Bridging children's early education transitions through parental agency and inclusion

Dunlop, Aline-Wendy (2003) Bridging children's early education transitions through parental agency and inclusion. Education in the North, 11. pp. 55-65. ISSN 0424-5512

[img]
Preview
Text (Dunlop-EITN2003-Early-education-transitions-through-parental-agency-and-inclusion)
Dunlop_EITN2003_Early_education_transitions_through_parental_agency_and_inclusion.pdf
Accepted Author Manuscript

Download (184kB)| Preview

    Abstract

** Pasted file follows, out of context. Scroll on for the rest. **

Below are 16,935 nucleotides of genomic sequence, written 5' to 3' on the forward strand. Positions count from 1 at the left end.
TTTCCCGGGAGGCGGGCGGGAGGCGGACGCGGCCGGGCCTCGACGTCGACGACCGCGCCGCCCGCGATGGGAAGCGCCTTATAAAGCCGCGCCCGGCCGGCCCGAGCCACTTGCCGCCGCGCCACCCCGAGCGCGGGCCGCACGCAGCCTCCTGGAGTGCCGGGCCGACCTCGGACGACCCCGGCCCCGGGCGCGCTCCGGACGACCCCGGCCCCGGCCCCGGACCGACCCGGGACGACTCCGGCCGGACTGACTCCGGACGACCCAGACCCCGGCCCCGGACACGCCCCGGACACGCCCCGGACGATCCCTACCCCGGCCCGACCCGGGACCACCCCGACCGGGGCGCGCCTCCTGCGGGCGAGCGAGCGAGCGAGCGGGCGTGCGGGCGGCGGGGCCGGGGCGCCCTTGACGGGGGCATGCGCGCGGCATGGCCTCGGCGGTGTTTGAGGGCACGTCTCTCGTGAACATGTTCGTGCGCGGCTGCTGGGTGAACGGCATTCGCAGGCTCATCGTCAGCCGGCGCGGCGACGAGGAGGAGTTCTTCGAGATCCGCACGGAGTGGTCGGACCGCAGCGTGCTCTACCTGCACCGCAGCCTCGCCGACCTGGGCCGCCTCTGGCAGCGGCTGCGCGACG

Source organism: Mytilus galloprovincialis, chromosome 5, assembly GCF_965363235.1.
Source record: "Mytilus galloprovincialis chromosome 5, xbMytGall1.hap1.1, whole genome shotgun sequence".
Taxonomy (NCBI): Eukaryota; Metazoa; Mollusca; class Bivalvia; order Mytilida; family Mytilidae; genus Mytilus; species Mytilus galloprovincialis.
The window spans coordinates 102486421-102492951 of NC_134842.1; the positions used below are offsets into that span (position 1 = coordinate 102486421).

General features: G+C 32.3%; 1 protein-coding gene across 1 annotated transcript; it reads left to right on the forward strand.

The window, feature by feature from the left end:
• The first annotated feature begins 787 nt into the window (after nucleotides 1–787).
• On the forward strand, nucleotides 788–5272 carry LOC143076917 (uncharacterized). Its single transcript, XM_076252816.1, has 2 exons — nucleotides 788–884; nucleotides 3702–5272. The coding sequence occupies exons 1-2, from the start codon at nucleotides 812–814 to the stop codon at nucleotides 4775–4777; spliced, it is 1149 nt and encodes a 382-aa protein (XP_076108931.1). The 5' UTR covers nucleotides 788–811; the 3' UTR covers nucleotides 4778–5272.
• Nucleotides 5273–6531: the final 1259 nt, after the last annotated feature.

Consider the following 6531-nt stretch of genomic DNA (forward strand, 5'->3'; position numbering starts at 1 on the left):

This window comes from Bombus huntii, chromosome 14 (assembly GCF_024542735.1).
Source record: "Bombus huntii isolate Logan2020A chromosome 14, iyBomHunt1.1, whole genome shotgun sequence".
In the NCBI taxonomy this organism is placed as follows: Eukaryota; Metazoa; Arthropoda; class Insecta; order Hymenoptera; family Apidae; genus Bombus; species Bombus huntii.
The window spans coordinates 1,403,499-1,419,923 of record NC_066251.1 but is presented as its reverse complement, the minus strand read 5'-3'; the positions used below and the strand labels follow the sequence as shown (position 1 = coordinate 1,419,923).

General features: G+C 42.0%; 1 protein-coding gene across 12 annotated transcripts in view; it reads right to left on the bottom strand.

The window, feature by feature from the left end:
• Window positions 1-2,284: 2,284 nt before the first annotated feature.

Studies of transitions in the early years have tended to focus more on the institutional experience and on reporting the views teachers and parents hold of the experience of children, in order to ease the transition, than on how parents themselves experience the transition process. The present paper focuses on the ways in which parents experience their children’s transition from pre-school to primary education in order to identify ways in which their inclusion in this process might enhance their children’s experiences. The paper draws on a longitudinal study of early years transitions undertaken in one local authority in Scotland. The study involved classroom observations, child, parent and teacher interviews, video analysis of classroom discourse, tracking of school approaches to transition as well as interpretation of classroom record keeping, transition records, school reports and curriculum documentation. In particular this paper uses data from the tracking of school approaches and from semi- structured interviews held in the parents own homes. The data were interpreted through SPSS and through NUD*IST(QSR, 1991-2000), so as to capture the statistical as well as the interpretative nature of the responses. It is concluded that early childhood transitions are in fact also family transitions as the family experiences shifts in the child’s identity in preparation for, and on becoming a school pupil, in the child’s status, and in their own roles in their child’s life. There is evidence that educationally active parents enhance their child’s transition to school and support children in the emotional/social and cognitive challenges they face. The implications such findings hold for policy change are considered.